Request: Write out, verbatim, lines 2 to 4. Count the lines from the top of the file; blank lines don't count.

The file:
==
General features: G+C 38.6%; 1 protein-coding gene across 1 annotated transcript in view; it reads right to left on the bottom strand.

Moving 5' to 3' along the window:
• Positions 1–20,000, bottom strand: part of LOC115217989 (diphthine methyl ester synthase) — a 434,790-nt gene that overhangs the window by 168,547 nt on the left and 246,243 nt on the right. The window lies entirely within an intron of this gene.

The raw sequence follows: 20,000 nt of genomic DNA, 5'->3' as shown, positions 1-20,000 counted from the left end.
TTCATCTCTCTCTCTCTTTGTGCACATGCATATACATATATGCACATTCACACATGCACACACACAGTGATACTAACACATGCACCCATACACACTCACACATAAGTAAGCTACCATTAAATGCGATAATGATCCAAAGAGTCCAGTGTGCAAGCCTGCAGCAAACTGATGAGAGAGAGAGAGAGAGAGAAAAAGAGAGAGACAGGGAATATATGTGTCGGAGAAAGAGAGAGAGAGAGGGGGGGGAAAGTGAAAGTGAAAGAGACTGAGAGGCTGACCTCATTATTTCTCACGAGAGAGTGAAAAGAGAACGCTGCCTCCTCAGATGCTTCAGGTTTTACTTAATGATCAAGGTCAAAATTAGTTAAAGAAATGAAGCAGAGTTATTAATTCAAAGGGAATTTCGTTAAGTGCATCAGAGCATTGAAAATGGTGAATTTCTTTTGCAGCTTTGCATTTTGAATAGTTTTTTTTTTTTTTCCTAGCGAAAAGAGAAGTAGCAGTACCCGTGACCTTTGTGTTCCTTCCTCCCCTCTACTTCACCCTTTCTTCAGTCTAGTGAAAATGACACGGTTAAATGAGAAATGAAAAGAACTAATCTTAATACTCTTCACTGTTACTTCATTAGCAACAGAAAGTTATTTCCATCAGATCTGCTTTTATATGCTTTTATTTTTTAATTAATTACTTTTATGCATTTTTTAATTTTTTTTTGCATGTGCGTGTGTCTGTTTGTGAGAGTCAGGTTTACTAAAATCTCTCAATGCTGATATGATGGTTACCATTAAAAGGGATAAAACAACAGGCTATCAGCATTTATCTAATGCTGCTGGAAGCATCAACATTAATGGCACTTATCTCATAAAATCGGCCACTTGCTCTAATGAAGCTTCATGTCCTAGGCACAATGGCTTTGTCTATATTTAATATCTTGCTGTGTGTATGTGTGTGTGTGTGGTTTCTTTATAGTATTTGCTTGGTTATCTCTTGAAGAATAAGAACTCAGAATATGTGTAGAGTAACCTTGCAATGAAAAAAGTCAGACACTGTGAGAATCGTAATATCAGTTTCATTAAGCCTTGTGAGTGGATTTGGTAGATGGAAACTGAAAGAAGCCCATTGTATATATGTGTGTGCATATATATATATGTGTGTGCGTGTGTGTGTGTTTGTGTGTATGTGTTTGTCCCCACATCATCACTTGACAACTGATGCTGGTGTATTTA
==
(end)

Moving 5' to 3' along the window:
• Positions 1–20,000, bottom strand: part of LOC115217989 (diphthine methyl ester synthase) — a 434,790-nt gene that overhangs the window by 168,547 nt on the left and 246,243 nt on the right. The window lies entirely within an intron of this gene.

The raw sequence follows: 20,000 nt of genomic DNA, 5'->3' as shown, positions 1-20,000 counted from the left end.